They are to “present [their] requests to God,” not because God is unaware of their needs and needs to be informed, but because it is a way to acknowledge their total dependence on God. When requests are accompanied with thanksgiving, they will be prepared “to surrender themselves to his will whatever the circumstances” (Peter T. O’Brien, “Divine Provision for Our Needs: Assurances from Philippians 4,” RTR 50 : 24). Michael, 197, writes, “The way to be anxious about nothing is to be prayerful about everything.” If the Philippians are truly thankful for what God has done for them in Christ, they will not be anxious about the assaults of opponents who threaten them. A thankful spirit crowds out selfish pride, checks fear, defuses anger, and directs one’s thoughts outwardly toward others.
6 Paul now turns to the second consequence of the Lord’s being “near.” They are to live without anxiety, instead entrusting their lives to God with prayer and thanksgiving. In so doing, he borrows from the Jesus tradition, that the children of the Kingdom are to live without care—but not “uncaring” or “careless.” Jesus invites his followers to live “without anxiety” because their heavenly Father knows and cares for them; in Paul’s case it is because their “Lord is near.” Apprehension and fear mark the life of the unbelieving, the untrusting, for whom the present is all there is, and for whom the present is so uncertain—or for many so filled with distress and suffering, as in the case of the Philippians.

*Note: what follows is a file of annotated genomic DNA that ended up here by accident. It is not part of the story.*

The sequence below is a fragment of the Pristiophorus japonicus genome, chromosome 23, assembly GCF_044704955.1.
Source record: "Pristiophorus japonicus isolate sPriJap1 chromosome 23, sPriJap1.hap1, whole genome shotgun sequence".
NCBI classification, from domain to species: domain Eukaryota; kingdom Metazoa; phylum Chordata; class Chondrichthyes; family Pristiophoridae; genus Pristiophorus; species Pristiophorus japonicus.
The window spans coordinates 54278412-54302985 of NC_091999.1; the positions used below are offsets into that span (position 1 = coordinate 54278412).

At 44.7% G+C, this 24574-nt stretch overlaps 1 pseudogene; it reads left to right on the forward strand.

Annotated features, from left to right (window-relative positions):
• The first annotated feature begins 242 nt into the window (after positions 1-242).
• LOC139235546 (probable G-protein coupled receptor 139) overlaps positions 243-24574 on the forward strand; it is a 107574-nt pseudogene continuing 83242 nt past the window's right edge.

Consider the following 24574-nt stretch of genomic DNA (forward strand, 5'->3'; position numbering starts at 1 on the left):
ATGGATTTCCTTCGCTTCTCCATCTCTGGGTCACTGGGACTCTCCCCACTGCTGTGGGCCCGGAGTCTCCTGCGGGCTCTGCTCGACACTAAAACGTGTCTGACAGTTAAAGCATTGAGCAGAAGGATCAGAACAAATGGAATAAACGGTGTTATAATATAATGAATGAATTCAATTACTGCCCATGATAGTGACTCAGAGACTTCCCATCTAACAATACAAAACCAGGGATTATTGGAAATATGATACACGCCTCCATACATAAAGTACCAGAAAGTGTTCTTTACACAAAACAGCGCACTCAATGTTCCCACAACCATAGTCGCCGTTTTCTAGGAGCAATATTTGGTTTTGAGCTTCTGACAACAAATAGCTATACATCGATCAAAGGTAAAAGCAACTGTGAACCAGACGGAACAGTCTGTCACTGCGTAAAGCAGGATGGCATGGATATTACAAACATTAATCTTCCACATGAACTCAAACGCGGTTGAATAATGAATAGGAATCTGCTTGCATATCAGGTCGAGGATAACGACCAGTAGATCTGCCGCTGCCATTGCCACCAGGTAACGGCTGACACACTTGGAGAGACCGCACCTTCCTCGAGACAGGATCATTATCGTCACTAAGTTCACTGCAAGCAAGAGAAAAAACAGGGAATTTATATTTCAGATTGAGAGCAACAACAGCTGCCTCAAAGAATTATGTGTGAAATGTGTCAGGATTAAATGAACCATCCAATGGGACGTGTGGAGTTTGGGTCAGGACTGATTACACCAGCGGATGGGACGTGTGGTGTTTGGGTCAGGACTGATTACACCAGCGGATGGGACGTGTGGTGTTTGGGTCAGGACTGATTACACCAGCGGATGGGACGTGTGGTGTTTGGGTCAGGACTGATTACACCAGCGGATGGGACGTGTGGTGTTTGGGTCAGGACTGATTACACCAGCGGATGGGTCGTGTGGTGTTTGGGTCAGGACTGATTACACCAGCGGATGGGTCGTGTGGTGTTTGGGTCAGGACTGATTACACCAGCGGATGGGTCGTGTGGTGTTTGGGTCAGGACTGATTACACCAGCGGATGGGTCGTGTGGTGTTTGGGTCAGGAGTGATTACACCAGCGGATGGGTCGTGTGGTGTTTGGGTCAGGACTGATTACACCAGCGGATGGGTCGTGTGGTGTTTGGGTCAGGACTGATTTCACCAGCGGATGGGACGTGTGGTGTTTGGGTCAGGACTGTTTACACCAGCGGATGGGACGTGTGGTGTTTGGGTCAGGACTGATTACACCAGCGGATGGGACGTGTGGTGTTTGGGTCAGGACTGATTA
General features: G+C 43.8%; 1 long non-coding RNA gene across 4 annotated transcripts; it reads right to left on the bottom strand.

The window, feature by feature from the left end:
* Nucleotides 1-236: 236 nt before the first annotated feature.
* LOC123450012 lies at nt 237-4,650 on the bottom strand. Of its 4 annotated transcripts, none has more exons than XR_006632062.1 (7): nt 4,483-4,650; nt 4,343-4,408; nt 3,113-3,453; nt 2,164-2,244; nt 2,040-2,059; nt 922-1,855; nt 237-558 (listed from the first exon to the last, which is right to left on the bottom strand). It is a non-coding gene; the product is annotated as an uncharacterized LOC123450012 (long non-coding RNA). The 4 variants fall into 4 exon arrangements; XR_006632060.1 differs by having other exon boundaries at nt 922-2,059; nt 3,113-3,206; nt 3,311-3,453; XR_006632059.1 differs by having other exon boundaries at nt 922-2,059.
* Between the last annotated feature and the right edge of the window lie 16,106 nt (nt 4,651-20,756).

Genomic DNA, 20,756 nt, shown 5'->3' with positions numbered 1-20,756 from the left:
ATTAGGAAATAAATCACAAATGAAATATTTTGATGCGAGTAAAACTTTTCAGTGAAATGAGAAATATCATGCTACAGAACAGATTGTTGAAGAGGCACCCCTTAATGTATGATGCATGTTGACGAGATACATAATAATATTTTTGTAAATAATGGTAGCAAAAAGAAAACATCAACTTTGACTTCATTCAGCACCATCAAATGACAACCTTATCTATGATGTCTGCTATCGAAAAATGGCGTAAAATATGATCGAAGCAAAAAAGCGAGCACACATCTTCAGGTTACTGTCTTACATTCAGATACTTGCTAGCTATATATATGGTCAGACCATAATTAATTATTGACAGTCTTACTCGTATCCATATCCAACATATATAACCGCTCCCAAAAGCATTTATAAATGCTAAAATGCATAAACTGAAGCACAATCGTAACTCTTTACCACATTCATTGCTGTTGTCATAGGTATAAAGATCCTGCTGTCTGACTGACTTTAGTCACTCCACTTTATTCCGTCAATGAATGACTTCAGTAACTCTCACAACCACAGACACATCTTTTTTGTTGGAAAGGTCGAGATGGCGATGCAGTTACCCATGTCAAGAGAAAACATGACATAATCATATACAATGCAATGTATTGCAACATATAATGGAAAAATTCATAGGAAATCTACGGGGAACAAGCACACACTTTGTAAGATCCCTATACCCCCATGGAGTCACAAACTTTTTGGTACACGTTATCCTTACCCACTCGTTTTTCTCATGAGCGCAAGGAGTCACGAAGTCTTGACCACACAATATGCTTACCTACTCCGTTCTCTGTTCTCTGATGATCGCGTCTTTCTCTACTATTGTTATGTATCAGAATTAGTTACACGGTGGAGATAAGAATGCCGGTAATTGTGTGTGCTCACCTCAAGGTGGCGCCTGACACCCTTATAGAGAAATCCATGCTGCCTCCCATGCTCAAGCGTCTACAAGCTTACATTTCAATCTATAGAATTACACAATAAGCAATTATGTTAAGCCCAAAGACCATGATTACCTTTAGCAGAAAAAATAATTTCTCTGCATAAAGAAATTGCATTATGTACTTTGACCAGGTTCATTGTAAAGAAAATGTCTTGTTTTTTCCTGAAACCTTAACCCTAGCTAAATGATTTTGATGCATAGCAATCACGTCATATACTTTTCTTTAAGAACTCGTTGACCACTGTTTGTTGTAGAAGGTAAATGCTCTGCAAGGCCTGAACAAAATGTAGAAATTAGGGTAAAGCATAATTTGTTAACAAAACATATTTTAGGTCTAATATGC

On the contrary, Paul urges, “in everything, by prayer and petition, with thanksgiving, let your requests be made known to God.” “In everything” stands in contrast to “not about anything,” and means “in all the details and circumstances of life.” In situations where others fret and worry, believers in “the Lord” submit their case to God in prayer, accompanied by thanksgiving. For this combination see on 1:4. The three words for prayer are not significantly distinguishable; “requests” are “made known”44 before God “by prayer46 and petition.” In so doing one acknowledges utter dependence on God, while at the same time expressing complete trust in him.